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Israel's Endgame?

Hezbollah is a nasty, unrepentant Islamicist organization that until 9/11 had more American blood on its hands than any terrorist group in the world. In April 1983, Hezbollah blew up the US embassy in Beirut, killing 17. In October of the same year, Hezbollah killed 241 Marines at the Beirut airport and in September 1984 a third bombing killed another 2 Americans and 21 Lebanese citizens. Hezbollah also killed Malcolm Kerr, the president of the American University of Beirut, and two of the Americans held hostage in Beirut, including the CIA's William Buckley. In June 1985, Hezbollah killed Seaman Robert Stethem onboard TWA flight 847. The mastermind of most of this mayhem, Imad Mugniyah, is still at large. And unlike the Libyans who were similarly ghastly in the 1980s, Hezbollah's leadership never atoned for these actions. Indeed Hezbollah continued to engage in international terrorism in the 1990s. in July 1994 nearly a hundred people died when Hezbollah blew up the Jewish Community Center in Buenos Aires and two years later, 19 US military personnel were killed in the destruction of the Khobar towers complex in Dhahran, Saudi Arabia. Then it suspended its campaign of international terrorism and increasingly began to acquire some international legitimacy as a political resistance organization. It never stopped killing Israelis, however, even after Israel pulled out of southern Lebanon. So, history provides ample reason for Americans to cheer on the destruction of Hezbollah's ability to make trouble. The problem is that history also suggests that trying to bomb terrorist organizations, however legitimate the rationale, does not usually make long-term strategic sense, especially when they have a political base. Hezbollah is as much an ideological and social movement as it is a mafia of hardened criminals. You can kill the inner circle with bombs, but how do you kill the idea and social networks that have unfortunately seduced many Lebanese Shi'ites. The catalyst for the creation of Hezbollah, which was a fusion of existing Islamicist groups, was Israel's invasion of Lebanon in 1982. The Israeli army stayed until 2000 and was never able to destroy Hezbollah or through local proxies provide a successful political alternative to Hezbollah in the Muslim quarters of the capital, the Bekaa valley and in the south. The fact that Hezbollah was not a wholly autonomous movement surely complicated Israel's task. From the beginning the organization benefited from Iranian training, money and weapons, as well as from significant Syrian assistance. But the problem was that this terrorist group was linked to a genuine political movement among Lebanon's most unfortunate.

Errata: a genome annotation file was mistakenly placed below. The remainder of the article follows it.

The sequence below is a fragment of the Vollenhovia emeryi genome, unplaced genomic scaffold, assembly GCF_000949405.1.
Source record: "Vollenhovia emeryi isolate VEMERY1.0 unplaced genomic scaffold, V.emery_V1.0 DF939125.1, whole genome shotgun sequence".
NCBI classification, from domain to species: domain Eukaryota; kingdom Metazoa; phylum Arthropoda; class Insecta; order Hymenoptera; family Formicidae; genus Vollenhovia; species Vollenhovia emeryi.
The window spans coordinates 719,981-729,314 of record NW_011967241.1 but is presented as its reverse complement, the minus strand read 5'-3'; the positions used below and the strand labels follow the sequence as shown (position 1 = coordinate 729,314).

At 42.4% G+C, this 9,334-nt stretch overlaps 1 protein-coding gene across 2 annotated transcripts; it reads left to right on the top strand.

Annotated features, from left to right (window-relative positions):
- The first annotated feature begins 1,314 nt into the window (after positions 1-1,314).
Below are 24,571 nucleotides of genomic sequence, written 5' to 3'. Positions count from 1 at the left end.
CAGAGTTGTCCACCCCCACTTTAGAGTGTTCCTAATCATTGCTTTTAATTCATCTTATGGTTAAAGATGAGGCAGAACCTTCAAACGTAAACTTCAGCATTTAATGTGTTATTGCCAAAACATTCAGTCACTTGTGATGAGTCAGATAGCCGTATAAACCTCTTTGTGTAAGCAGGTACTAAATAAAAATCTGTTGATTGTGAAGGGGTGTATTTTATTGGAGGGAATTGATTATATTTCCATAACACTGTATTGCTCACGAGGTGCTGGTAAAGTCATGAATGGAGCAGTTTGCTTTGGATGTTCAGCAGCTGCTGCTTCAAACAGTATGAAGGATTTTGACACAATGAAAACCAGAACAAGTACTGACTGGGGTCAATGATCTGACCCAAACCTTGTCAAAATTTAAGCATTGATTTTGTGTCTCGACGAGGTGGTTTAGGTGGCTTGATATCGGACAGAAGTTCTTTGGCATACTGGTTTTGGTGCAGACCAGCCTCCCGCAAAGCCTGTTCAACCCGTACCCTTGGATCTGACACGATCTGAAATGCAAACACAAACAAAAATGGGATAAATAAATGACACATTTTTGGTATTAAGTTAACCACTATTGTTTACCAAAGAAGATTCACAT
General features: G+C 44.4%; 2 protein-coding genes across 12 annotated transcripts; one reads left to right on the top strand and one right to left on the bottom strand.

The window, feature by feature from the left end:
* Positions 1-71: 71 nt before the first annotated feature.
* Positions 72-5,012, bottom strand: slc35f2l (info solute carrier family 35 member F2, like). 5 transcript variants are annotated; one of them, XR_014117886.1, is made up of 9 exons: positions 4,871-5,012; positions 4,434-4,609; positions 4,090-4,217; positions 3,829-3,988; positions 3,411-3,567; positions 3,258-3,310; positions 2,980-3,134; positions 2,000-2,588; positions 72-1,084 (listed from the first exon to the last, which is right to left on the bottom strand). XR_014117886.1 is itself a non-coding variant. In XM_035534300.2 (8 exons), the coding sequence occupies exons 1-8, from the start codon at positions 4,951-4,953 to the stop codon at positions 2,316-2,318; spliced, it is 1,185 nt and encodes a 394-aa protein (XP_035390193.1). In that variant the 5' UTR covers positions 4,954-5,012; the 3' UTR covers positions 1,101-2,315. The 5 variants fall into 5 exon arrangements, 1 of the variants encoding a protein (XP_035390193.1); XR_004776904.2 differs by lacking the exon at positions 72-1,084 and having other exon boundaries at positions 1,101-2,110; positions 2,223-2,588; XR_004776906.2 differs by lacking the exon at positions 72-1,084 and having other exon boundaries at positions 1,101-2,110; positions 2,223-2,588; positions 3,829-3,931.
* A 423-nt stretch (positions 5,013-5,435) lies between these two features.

Israeli's current offensive so far involves air attacks on Hezbollah military depots and leadership centers as well as on the communications network that Iran and Syria use to resupply the organization. It has also produced the deaths of noncombatants. Israeli generals have said that Ehud Olmert's government assumes that it will have a week to do as much damage as it can before the pressure from the international community gets too heavy to resist. US policy, it appears, is to let Israel have as much time as is politically feasible.

One can be sympathetic to the goal of weakening Hezbollah without liking the current approach. What is the endgame? Let's say Israel stops attacking in a week (and resists the temptation to send troops back into southern Lebanon), then what? Hezbollah will probably stop its longer-range strikes on Haifa and wait some time, while it licks its wounds, before resuming small cross-border shelling. Meanwhile the genetically weak Lebanese government will emerge no stronger from this campaign and will have to rebuild its infrastructure and try to help the innocent victims. Will the two Israeli soldiers whose brazen kidnapping by Hezbollah started this mess be freed? As Hezbollah showed us in the 1980s and early 1990s, it is never in any hurry to hand over hostages that it knows someone considers valuable. Indeed what those years also showed was that Hezbollah can be so headstrong that even when both of its state sponsors tell it to stop engaging in terrorism (as Teheran and Damascus did briefly in the late 1980s when the US tried to bribe them), it can say no. Even if the Syrians decide they want to pretend to help us again this time, President Bush's hope that young Assad might be able to bring Hezbollah to heel may be futile.  An Israeli reprisal, lasting a day or two, to hit Hezbollah rocket sites and send a message to its leadership made some sense after the kidnapping. The air campaign unfolding before our eyes, however, suggests an unrealistic strategy or none at all. Unless you kill all of them and the network that supplies them, bombing terrorists just makes them madder, helps their recruitment and makes them more likely to bomb you. What seems to be lacking is a political strategy: how to build a stronger Lebanese state and an international coalition (without the deployment of Western soldiers) to help it to disarm Hezbollah. Up to now, the West has been singularly inept at employing political tools in the struggle against Islamic extremism. It is so much easier to bomb.

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